In my last published field report, you might recall that I successfully activated a park using 500 milliwatts or ½ of a watt. I was so surprised by the results of using this QRPp power level I immediately made plans to push the power level even lower during my next activation.
Let’s face it, I was drunk with a lack of power!
After my last field report, there were quite a few questions about the term QRPp and what it means. To be honest, I’m not sure if there’s an “official” definition, but here’s what is widely accepted as QRP power categories:
QRP: 5 watts to 1 watt (for some contest 10 watts = SSB QRP)
QRPp: Less than 1 watt to 100 mw
QRPpp: Less than 100mw
I don’t own a field radio that allows me to lower the output power to QRPpp levels. In fact, few of my radios actually allow me to lower power below one watt.
My Elecraft radios, however, do allow me to lower power output to as low as 0.1 watts or 100 milliwatts.
On Wednesday, December 7, 2022, my travel schedule shifted and it opened up the entire afternoon to play radio.
A rarity indeed!
It was very rainy and foggy that day and I didn’t have my ENO rain fly with me, so I decided to visit a park with a good picnic shelter to keep me, an my gear, nice and dry.
Fort Dobbs State Historic Site (K-6839)
I had four park options with covered picnic shelters within a 45 minute drive. I decided that I would try to activate Fort Dobbs State Historic (since it had been a couple months since I’d visited) and Lake Norman State Park would be my back-up plan.
Fort Dobbs is a small park, so I called in advanced and asked for permission to do the activation and also asked if their picnic shelter was reserved.
The rangers there know me, so the phone call was pretty quick–no need to explain POTA nor my motivations. They told me that on rainy/foggy December days they have so few guests that I was welcome to use the picnic shelter or even the entire park if I wished (perhaps an ideal time to erect a Rhombic antenna–okay, just kidding!).
The Dobbs park rangers an volunteers are the best!
On the way to the site, I decided that I would deploy my MM0OPX end-fed half-wave I’d cut for 40 meters.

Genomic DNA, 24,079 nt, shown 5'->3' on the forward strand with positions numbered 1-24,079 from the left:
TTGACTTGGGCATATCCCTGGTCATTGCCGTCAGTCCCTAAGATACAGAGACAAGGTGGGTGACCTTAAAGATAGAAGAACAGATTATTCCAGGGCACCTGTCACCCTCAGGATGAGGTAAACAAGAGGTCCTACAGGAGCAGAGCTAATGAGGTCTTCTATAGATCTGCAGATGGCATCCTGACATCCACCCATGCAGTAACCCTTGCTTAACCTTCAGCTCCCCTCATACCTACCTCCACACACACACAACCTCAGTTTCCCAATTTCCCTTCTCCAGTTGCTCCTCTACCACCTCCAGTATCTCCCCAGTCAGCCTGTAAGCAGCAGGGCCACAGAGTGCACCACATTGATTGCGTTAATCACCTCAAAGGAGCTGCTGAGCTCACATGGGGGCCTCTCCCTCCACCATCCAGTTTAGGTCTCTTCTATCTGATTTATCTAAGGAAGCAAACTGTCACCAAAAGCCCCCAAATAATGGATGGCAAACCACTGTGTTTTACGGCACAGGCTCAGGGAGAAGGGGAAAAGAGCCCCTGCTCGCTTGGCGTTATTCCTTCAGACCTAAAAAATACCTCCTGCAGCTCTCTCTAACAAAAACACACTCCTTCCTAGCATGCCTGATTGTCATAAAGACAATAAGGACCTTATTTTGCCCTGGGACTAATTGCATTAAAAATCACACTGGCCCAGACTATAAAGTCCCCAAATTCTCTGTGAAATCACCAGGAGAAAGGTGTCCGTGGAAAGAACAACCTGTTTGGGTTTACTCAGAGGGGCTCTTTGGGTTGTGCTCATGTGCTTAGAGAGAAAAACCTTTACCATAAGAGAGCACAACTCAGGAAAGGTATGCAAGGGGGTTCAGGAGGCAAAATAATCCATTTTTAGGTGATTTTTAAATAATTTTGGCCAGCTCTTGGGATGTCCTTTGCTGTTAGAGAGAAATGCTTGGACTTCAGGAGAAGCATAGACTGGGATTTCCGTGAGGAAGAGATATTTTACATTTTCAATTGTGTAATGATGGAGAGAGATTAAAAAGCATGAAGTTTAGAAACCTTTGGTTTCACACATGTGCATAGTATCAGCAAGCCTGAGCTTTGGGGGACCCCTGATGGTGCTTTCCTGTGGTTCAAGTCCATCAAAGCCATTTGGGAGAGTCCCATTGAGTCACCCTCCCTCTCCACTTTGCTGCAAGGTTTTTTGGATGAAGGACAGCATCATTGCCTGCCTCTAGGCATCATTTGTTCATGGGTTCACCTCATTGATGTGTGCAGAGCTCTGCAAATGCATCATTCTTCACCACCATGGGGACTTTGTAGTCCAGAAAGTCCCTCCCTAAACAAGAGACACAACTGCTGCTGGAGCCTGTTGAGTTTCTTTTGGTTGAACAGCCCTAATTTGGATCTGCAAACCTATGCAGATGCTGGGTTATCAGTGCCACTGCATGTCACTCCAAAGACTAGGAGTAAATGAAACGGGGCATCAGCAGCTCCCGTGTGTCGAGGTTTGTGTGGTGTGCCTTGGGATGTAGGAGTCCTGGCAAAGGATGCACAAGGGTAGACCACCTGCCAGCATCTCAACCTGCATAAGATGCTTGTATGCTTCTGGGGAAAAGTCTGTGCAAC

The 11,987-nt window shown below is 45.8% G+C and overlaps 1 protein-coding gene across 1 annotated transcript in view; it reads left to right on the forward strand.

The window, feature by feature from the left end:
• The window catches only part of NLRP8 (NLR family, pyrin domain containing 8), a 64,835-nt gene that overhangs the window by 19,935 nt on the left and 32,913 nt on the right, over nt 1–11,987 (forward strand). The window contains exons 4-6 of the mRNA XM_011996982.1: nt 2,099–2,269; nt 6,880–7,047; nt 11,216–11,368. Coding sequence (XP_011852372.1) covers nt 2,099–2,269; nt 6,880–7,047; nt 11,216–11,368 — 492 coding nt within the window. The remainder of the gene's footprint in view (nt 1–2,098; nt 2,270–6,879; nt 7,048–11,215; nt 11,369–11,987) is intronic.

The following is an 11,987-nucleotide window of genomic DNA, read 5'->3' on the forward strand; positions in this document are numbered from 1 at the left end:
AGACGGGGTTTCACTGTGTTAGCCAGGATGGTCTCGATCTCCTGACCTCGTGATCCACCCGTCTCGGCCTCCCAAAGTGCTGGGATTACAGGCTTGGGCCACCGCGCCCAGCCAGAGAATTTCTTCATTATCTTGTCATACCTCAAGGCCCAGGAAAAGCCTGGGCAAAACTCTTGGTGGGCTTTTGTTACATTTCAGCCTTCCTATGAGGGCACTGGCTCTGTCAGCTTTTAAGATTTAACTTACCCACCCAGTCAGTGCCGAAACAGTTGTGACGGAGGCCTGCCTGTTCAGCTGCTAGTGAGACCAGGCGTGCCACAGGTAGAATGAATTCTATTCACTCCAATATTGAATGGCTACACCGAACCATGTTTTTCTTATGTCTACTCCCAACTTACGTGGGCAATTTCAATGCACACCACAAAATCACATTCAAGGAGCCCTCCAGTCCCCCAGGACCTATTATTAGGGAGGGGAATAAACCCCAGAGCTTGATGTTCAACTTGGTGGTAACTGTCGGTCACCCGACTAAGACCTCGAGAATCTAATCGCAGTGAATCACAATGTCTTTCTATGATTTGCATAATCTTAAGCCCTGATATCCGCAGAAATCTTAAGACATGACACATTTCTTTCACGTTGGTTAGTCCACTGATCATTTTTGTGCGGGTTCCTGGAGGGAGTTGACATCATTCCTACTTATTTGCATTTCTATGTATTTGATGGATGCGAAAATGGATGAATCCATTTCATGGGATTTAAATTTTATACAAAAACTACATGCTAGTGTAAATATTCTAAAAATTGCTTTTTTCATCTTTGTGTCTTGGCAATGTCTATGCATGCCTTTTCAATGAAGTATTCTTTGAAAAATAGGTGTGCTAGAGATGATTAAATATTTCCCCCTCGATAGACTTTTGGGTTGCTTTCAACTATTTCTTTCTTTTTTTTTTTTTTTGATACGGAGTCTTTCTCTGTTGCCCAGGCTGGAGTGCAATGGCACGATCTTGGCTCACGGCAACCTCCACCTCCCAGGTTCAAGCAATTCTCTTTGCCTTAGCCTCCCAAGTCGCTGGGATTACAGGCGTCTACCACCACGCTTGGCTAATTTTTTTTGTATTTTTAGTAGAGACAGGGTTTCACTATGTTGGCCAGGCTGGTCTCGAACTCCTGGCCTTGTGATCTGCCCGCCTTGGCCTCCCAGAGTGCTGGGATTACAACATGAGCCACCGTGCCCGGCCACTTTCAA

As I mentioned in the previous post, the IC-703 has not gotten a lot of outdoor time this year because I’ve had issues with the electronic keyer locking up when using the radio with end-fed antennas.
Of course, there are a number of ways to mitigate or radiate the RF that could be coming back to the radio, so at Fort Dobbs, the previous day, I used a simple common mode choke. It seemed to do the trick.
I was curious if using a common mode choke might be the only solution needed to solve this problem, or if I’d need to perform a mod to my IC-703.
I was ready to test the IC-703 again.
I had a fair amount of antenna options in the trunk of my car, so on the way to Tuttle Educational State Forest (on Friday, October 7, 2022), I considered a few options to shake things up a bit.
Since I was feeling comfortable that the common mode choke was taking care of things, I decided to push the limit a bit and deploy an end-fed random wire antenna. I didn’t have any of my mini portable 9:1 random wire antennas in the car (PackTenna, Tufteln, etc.), but I did have another solution: the Chameleon MPAS Lite.
The cool thing about the CHA MPAS Lite is that while it’s primarily designed to be a vertical antenna with counterpoise, it can be reconfigured and deployed a number of ways including as a simple end-fed random wire antenna.
After giving it some thought, I decided it might be fun to deploy it as an inverted V random wire. In fact, here’s a diagram from the MPAS Lite manual of exactly what I planned to do.
I’d be using the MPAS Lite counterpoise as the radiator, so I wouldn’t have the optional second counterpoise as seen in the illustration above. That’s okay, though, because I was feeding the antenna with Chameleon’s 50′ RG-58C/U cable with in-line choke; the shield of the coax would act as the antenna counterpoise.
If you’ve been here long, you’ve no doubt noticed that I have a sizable collection of QRP radios I take to the field.
Although I have some favorites, I try to rotate all of my radios in the field and even pair them with different antenna combinations as much as possible. If I only owned one field radio, I’d shake things up by pairing my one radio with different antennas deployed different ways during my POTA/SOTA activations.
I get a real thrill out of testing different combinations, actually, and I feel like it keeps me on my toes because I don’t get too comfortable with any one setup in the field.
No doubt, using a wide variety of radios gives me a more informed perspective when beta testing or evaluating new radio models.
That said, there is one radio in my collection that has been overlooked too many times: my Icom IC-703 Plus.
Many of you have noticed this, in fact. I’ve gotten several emails and comments asking, “So Thomas…when are you taking the 703 out again–?” 🙂